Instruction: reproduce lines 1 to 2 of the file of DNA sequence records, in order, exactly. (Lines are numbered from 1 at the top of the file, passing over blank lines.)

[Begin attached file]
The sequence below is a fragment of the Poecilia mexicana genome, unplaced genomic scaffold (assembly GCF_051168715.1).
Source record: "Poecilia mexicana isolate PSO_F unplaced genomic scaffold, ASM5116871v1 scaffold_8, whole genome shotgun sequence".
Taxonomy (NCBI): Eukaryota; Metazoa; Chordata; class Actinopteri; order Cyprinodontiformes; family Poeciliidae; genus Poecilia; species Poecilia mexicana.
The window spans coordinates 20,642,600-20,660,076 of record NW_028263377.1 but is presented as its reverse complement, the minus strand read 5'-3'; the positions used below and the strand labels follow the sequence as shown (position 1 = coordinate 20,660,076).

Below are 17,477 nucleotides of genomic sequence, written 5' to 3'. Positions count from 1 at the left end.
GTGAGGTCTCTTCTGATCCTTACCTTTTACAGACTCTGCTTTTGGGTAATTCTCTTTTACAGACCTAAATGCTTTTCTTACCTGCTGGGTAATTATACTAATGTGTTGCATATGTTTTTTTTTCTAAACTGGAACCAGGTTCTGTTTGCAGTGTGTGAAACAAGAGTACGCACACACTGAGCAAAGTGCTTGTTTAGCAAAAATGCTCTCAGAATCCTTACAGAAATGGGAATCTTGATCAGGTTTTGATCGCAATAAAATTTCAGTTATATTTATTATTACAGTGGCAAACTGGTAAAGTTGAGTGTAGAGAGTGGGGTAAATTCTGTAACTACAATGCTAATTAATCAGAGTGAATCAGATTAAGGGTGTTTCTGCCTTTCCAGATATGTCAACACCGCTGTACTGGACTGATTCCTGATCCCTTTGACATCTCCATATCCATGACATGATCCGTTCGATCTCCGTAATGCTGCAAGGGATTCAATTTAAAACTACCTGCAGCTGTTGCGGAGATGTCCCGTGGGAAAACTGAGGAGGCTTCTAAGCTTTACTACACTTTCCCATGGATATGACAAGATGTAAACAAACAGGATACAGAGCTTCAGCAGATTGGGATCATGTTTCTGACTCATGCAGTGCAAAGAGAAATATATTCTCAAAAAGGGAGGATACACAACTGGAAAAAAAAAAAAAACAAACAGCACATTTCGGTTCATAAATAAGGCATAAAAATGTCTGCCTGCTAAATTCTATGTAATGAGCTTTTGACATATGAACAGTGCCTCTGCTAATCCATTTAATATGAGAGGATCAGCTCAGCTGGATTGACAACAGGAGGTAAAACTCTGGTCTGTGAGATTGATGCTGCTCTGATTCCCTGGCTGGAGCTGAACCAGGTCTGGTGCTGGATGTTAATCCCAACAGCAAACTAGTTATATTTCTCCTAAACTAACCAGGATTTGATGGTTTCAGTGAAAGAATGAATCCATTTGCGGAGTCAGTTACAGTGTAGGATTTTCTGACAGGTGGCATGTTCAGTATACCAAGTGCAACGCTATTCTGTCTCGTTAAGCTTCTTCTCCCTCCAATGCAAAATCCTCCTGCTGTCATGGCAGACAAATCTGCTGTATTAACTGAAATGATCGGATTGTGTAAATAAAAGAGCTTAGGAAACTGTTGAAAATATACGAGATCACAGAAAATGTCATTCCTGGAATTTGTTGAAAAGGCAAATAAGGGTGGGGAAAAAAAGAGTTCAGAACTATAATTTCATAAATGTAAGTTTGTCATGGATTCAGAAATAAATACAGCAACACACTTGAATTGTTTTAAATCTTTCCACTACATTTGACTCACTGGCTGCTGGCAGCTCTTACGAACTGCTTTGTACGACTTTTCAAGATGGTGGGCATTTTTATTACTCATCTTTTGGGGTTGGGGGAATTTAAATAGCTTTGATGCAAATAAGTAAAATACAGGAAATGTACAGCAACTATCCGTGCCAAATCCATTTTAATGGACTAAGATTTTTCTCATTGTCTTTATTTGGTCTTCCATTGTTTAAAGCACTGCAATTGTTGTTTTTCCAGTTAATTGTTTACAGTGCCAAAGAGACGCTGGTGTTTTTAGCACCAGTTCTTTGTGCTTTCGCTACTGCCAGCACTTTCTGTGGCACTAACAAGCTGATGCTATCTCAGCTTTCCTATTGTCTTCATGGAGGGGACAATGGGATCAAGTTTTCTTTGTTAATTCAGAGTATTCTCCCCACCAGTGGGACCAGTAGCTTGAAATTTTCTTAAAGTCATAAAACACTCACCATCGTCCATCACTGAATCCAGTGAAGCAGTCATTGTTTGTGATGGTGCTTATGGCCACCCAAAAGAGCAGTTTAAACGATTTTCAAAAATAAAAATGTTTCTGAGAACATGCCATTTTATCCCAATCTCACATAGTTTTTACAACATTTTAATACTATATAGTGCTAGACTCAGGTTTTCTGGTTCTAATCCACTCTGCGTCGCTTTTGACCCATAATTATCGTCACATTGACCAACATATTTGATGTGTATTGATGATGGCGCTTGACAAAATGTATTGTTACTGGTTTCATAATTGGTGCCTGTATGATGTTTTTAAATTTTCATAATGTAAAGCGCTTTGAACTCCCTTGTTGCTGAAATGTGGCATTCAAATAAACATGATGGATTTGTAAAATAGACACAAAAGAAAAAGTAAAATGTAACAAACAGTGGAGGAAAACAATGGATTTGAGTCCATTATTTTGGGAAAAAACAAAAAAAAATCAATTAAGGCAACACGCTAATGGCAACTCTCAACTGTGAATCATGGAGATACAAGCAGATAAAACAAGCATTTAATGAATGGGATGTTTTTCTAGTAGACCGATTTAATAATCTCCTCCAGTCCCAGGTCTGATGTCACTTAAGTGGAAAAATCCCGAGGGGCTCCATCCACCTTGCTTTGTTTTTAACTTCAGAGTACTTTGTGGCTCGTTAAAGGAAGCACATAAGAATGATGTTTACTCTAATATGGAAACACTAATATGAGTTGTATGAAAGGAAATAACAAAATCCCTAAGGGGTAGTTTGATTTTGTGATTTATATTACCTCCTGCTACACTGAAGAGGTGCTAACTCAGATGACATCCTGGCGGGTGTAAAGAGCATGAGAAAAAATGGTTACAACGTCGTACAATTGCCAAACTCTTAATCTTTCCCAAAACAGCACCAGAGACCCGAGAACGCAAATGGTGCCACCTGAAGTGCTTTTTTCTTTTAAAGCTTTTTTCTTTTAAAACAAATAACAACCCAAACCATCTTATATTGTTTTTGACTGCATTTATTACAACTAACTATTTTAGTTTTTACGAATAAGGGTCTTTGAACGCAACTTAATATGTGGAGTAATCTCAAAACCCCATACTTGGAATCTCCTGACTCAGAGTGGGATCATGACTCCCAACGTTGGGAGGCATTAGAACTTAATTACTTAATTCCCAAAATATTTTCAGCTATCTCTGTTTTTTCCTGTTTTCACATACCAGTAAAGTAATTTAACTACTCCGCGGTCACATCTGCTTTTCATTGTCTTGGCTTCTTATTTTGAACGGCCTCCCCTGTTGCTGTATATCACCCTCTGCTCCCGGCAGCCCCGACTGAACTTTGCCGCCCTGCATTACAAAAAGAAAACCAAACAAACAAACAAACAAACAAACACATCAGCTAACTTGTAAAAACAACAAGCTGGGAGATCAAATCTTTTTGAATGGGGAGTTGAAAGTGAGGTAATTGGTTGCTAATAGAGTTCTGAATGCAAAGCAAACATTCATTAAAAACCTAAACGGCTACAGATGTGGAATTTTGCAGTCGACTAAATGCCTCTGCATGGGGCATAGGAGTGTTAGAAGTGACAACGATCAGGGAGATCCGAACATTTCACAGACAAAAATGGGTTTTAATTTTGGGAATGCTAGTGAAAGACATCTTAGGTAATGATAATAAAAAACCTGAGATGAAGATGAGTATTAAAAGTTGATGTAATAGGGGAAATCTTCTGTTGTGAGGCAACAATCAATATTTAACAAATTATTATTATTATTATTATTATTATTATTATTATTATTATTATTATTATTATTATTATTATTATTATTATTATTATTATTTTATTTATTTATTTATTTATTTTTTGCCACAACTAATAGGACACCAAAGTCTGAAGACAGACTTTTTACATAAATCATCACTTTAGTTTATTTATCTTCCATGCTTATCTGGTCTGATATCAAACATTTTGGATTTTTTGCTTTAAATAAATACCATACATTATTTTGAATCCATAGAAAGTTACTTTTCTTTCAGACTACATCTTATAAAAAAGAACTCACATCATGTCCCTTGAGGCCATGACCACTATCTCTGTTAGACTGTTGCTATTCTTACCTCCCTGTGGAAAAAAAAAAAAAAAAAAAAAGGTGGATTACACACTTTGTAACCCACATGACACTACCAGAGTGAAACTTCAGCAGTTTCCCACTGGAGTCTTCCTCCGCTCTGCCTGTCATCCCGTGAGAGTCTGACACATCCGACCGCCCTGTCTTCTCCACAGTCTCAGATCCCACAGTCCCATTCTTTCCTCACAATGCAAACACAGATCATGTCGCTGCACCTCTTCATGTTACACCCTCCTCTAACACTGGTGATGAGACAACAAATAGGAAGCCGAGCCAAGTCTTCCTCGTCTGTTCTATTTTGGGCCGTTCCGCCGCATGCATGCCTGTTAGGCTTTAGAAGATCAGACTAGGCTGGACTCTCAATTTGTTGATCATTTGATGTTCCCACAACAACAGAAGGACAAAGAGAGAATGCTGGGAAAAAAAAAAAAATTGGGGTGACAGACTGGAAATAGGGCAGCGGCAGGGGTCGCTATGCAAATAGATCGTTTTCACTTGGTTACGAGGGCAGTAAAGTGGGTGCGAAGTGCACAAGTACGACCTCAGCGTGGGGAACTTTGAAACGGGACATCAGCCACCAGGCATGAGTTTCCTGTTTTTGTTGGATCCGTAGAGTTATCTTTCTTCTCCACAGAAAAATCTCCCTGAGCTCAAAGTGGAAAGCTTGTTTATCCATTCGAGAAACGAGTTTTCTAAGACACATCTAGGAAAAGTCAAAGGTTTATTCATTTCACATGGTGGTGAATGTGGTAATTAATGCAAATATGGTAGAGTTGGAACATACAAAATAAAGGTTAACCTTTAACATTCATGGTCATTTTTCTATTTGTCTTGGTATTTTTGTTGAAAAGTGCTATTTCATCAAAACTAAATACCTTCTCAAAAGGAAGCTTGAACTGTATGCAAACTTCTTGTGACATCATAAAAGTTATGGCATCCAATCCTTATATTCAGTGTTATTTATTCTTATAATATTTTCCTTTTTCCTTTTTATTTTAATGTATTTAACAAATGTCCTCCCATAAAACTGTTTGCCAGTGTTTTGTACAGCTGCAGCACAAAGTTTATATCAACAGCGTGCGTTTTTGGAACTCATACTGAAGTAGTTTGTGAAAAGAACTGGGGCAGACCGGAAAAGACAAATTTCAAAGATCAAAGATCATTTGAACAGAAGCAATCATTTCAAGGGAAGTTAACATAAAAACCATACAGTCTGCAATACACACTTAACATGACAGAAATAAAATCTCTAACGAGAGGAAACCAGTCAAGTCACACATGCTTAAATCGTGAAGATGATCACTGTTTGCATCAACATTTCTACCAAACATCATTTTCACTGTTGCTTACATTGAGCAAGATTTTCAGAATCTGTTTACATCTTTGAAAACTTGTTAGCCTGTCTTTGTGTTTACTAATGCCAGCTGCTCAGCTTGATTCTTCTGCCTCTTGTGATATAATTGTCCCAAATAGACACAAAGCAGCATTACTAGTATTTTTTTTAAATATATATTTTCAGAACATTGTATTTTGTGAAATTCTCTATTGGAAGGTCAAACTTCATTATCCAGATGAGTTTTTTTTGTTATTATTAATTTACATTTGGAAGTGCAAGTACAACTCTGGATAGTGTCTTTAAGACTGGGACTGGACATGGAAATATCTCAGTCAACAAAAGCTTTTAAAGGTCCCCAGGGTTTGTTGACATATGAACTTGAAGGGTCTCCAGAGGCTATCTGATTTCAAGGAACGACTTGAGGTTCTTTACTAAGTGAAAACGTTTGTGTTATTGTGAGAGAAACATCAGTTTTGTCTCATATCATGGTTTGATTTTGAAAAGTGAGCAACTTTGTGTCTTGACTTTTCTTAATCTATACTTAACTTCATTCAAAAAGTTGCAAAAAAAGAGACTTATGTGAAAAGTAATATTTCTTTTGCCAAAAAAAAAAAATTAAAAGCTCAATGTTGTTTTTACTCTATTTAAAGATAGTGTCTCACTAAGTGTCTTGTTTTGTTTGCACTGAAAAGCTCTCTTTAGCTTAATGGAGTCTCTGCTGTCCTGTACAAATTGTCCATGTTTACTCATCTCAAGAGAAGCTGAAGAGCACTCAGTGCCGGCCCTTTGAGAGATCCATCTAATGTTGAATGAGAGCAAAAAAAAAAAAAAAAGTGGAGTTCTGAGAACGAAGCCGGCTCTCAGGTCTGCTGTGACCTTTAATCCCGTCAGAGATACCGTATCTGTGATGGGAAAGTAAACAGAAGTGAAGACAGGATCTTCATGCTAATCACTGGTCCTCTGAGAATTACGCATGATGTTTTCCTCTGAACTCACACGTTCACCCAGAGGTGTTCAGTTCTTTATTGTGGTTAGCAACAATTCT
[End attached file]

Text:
The sequence below is a fragment of the Poecilia mexicana genome, unplaced genomic scaffold (assembly GCF_051168715.1).
Source record: "Poecilia mexicana isolate PSO_F unplaced genomic scaffold, ASM5116871v1 scaffold_8, whole genome shotgun sequence".